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Siem Reap raids net counterfeit North Face gear

People load a sack of counterfeit North Face products onto a truck after police raided a shop in Siem Reap province on Friday.
People load a sack of counterfeit North Face products onto a truck after police raided a shop in Siem Reap province on Friday. TOM YESBERGER

Siem Reap raids net counterfeit North Face gear

Three raids were conducted on stores selling counterfeit products from American outdoor apparel and equipment brand The North Face in Siem Reap last week, highlighting rising copyright and trademark infringement issues in Cambodia.

The raids, conducted by Siem Reap’s economic police, were the result of a complaint from The North Face in April, after which an investigation was carried out at three different locations.

The case has now been handed over to court in Siem Reap.

“Last week we raided three shops in the Old Market area, Pub Street and Central Market. These shops were operating against the Trademark Law by selling counterfeit products,” said Soeun Sem, chief of the Siem Reap Economic Police.

He added that the three shops were selling fake backpacks and T-shirts, and that one person was detained during the raids for questioning.

After clearing the stores of the counterfeit goods they were allowed to continue to selling other products.

One of the stores was even designed to look exactly like a genuine North Face store in the United States.

Given Cambodia’s large garment and footwear industry, the incident has raised concerns among trademark protection and enforcement experts in Cambodia.

Joseph Lovell, managing partner at BNG Legal, said that given the economy’s development it was not surprising to see a rise in fake goods and designer clothing being sold.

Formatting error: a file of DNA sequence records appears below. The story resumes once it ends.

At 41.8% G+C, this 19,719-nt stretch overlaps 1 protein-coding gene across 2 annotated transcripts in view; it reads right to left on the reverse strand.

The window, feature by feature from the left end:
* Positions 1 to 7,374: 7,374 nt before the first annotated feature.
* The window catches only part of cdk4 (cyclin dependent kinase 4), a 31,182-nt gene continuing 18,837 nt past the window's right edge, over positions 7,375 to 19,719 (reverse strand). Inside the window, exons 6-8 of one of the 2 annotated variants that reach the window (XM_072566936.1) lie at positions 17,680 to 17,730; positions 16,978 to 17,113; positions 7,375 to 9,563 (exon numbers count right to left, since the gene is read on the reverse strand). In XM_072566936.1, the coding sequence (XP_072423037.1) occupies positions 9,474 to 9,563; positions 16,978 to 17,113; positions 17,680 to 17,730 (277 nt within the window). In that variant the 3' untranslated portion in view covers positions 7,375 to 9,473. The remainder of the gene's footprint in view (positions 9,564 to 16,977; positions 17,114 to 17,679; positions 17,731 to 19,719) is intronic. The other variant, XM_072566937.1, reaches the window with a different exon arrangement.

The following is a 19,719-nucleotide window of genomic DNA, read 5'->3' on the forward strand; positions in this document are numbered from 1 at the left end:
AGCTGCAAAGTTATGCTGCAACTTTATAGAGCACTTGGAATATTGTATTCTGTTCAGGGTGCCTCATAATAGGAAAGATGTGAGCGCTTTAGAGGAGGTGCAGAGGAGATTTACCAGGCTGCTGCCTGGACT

He added that international brands are very careful of such cases, as it can damage their brand image.

“They are worried about their reputation because their brands get attached to inferior goods,” he said. “Then that is an image problem.”

According to Lovell, Cambodia’s Trademark Law has been in place for a while, but many brands find it cumbersome to take such cases to court and sue for damages.

“If you are going against someone small then it’s not worth it. If you find a factory or manufacturer doing it then you can pursue it,” Lovell said.

American companies are worried about the sale and production of counterfeit goods, said Bretton Sciaroni, senior partner at law firm Sciaroni and Associates.

He said that while many companies are unaware of these products being produced, enforcement authorities have been working to crack down on such activities.

“Although the government authorities are getting better at enforcement of intellectual property issues, we still have much to do here to protect branded goods,” Sciaroni added.

In a weekly column last week, US Ambassador William Todd said that by strengthening intellectual property rights laws in Cambodia, the Kingdom will send a “positive message” to prospective compa nies looking to invest.

“As with many rule of law issues, better protection of IPR promotes economic growth by attracting investment and increasing competitiveness,” Ambassador Todd wrote.

He said that the embassy had organised intellectual property rights workshops in Cambodia and planned to send local prosecutors and officials for training at the US Patent and Trademark Office.

The Intellectual Property Department at the Ministry of Commerce could not be reached for comment.

ADDITIONAL REPORTING BY THIK KALIYANN

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